My thesis was that Huysmans never stopped being a Naturalist, that he took pains to incorporate the real speech of ordinary people into his work, and that, in a sense, he remained the same socialist who had attended Zola's soirees in Medan as a young man. Even as he grew to despise the left, he maintained his old aversion to capitalism, money and anything having to do with bourgeois values. [ The author laters says that all what Huysmans was pursuing is indeed bourgeois happiness. ]
Aggression oftern masks a desire to seduce. [ Indeed, if one's not at all interested in the speaking other, how divergent the other's idea might be, one wouldn't care to utter a word, without mentioning aggression. ]
Why did a life need to be justified? Animals live without feeling the least need of justification, as do the crushing majority of men. They live because they live, and then I suppose they die because they die, and for them that's all there is to it. If only as a Huysmanist, I felt obliged to do a little better. [ He isn't saying here that life needs justification. It's about the difficulty of doing that, hinting that there was a very easy way to solve the complexity: through religion. ]
History is full of such blindness: we see it among the intellectuals, politicians and journalists of the 1930s, all of whom were convinced that Hilter would 'come to see reason'. It may well be impossible for people who have lived and prospered under a given social system to imagine the point of view of those who feel it offers them nothing, and who can contemplate its destruction without any particular dismay. [ While reading here, it comes a very cliche revelation: the necessity of jumping out of one's bubble and the importance of exchanges. 我们相信理智将会在最后时刻阻止那种错误的游戏。但是我们如此相信理智本身同时也是我们唯一的过错。我们共同的理想主义，我们在进步中必然产生的那种乐观主义使得我们低估和忽视了我们共同的危险。——《昨日的世界》 ]
“What has to happen will happen" seemed to be the general feeling. [ This is not submission to destiny, but indifference to development of reality. 小说主人公说：“the kind of people I knew had got sick of it before everyone else。”他指的是他的文人学术圈。我们时而谈到文人的软弱性，其实文人不是软弱的，文人是绝望的。软弱是可以被克服的，绝望不可以。]
I maintained a tactical silence. When you maintain a tactical silence and look people right in the eye, as if drinking in their words, they talk. People like to be listened to, as every researcher knows - every researcher, every writer, every spy.
Never, perhaps, had the tepid (不温不火) happiness of an old couple been so lovingly described: "Andre and Jeanne soon felt nothing but blessed tenderness, maternal satisfaction, at sharing the same bed, at simply lying close together and talking before they turned back to back and went to sleep." It was beautiful, but was it realistic? Was it a viable prospect today? Clearly, it was connected with the pleasures of the table: "Gourmandise entered their lives as a new interest, brought on by their growing indifference to the flesh, like the passion of priests who, deprived of carnal joys, quiver before delicate viands and old wines." Certainly, in an era when a wife bought and peeled the vegetables herself, trimmed the meat and spent hours simmering the stew, a tender and nurturing relationship could take root; the evolution of comestible (food) conditions had caused us to forget this feeling, which, in any case, as Huysmans frankly admits, is a weak substitute for the pleasures of the flesh. [ How I feel that cooking by myself enhances the appreciation of life in general. ]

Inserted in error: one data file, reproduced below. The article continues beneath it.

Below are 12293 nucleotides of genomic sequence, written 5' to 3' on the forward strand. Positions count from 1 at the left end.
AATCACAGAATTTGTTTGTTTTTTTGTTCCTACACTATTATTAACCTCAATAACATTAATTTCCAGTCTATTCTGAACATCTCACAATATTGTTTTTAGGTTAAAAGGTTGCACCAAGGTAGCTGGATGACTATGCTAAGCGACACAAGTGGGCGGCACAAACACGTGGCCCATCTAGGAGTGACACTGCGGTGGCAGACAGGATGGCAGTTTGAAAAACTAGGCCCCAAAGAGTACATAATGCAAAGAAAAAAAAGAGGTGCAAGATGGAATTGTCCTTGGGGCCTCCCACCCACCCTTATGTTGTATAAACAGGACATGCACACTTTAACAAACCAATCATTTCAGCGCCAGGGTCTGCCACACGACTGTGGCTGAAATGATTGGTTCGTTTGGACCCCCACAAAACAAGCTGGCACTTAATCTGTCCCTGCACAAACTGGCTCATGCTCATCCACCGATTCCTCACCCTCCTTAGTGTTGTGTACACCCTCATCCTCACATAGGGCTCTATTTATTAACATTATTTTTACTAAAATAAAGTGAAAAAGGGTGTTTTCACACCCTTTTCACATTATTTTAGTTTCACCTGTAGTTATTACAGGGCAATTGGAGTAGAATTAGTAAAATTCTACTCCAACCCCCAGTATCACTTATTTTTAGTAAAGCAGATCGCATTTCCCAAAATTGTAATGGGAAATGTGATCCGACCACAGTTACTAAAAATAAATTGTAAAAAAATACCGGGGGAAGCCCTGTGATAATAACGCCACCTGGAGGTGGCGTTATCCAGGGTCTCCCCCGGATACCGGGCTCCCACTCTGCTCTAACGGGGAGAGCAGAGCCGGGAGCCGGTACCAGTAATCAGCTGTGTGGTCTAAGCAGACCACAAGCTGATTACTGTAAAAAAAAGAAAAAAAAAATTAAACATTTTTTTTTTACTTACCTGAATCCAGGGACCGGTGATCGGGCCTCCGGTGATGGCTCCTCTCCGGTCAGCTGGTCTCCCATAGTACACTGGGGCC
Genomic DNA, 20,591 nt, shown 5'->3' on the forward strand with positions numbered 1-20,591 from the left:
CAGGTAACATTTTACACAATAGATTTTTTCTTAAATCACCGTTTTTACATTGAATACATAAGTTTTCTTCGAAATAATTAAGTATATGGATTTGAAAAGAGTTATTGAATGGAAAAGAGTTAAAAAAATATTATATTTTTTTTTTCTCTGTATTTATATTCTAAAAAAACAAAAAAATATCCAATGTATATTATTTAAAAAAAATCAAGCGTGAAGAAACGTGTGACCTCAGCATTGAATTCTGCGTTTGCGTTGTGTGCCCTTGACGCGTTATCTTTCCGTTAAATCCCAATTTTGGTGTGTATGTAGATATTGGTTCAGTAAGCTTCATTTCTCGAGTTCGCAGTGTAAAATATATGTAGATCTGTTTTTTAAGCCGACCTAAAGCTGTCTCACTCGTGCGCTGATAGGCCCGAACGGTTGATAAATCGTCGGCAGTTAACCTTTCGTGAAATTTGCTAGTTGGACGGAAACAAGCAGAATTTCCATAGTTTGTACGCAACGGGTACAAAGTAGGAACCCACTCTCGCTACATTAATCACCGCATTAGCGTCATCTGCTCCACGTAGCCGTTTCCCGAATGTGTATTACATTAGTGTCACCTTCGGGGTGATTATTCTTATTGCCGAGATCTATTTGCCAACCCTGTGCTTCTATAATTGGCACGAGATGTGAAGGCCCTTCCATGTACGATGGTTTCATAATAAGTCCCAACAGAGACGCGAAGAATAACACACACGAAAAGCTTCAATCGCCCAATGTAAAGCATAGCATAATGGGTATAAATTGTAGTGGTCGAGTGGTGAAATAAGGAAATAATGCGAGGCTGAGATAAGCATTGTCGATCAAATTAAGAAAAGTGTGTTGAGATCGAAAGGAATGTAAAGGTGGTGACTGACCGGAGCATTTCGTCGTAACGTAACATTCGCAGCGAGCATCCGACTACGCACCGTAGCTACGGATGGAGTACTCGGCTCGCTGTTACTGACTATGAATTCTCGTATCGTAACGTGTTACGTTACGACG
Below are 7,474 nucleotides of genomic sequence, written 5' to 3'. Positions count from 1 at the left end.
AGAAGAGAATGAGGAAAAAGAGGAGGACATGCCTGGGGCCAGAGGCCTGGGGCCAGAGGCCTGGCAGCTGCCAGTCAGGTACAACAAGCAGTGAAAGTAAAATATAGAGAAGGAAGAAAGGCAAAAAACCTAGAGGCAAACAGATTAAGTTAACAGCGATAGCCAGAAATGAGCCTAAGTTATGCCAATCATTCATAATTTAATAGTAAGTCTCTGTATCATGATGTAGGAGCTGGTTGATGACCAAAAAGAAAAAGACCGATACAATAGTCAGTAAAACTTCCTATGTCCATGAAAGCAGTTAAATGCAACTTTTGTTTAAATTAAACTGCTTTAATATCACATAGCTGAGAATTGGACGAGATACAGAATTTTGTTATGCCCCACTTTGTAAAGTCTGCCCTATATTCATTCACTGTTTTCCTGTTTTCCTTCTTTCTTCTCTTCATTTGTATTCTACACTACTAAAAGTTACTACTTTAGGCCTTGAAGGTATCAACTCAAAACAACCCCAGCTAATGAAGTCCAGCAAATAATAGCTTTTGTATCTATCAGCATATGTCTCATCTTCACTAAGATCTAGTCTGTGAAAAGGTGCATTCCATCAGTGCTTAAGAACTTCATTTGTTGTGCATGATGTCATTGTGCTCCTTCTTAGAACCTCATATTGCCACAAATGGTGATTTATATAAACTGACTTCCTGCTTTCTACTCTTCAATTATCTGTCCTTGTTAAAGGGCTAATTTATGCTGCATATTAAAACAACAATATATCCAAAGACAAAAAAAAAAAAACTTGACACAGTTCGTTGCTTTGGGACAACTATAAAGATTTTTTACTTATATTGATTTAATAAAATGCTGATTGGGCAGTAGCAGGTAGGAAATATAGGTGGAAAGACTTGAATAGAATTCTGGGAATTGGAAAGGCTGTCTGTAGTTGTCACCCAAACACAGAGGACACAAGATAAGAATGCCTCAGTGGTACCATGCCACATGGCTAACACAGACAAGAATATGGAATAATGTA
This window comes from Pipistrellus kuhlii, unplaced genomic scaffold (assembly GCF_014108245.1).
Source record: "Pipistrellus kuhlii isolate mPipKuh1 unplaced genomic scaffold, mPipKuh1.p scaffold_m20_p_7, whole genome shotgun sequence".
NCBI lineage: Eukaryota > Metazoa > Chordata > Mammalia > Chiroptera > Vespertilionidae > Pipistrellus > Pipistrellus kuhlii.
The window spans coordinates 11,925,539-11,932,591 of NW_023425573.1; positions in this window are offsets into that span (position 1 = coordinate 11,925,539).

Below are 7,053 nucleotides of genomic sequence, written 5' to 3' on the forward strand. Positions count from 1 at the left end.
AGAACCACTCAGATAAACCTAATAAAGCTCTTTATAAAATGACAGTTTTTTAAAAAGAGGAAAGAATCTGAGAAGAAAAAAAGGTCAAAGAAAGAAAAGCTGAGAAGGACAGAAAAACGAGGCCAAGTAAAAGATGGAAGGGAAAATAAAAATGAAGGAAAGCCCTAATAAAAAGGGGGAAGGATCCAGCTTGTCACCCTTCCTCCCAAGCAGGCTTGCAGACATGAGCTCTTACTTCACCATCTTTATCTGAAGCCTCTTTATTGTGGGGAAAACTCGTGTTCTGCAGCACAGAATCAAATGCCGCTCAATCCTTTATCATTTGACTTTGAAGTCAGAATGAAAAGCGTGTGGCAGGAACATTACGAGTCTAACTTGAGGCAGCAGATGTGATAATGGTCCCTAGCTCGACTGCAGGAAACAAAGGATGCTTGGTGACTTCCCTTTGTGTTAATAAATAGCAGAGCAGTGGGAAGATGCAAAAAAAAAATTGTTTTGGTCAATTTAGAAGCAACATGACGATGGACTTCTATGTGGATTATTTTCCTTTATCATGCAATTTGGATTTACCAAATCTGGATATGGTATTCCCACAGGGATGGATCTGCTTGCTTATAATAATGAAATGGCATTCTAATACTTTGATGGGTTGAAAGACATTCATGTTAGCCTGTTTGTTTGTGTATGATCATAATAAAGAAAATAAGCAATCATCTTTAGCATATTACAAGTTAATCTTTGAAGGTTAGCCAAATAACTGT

I started to wonder what I was doing there. This very basic question can occur to anyone, anywhere, at any moment in his life, but there's no denying that the solitary traveller is especially vulnerable. If Myriam had been with me, I'd still have had no good reason for being in Martel, yet the question simply wouldn't have arisen. A couple is a world, autonomous and enclosed, that moves through the larger world essentially untouched.
You see, in the second stanza, to heighten the poem, Peguy has to bring in God. Patriotism alone isn't enough. He has to connect it with something stronger, to a higher mystery. [ What about China then? Through the mystery of "Chinese dream". Or at this stage, patriotism alone is enough since economic prospect still holds firmly? ]
He trusted that I would have a very pleasant stay. As he said it, I realized that he was expressing not just a belief, but a hope, because he was one of those people, and you don't see them every day, who take an instinctive pleasure in the happiness of their fellow men - that he was, in other words, nice.
It gave me no satisfaction to be back among people like myself. [ The protagonist feel disgusted by being with mundane people, not because he projets a superiority over them, but the fact that he is the same. As he says: "Je n'avais, pas davantage que la plupart de ces gens, de veritable raison de me tuer." 这句话同时说明了我应该自杀，以及我不应该自杀。]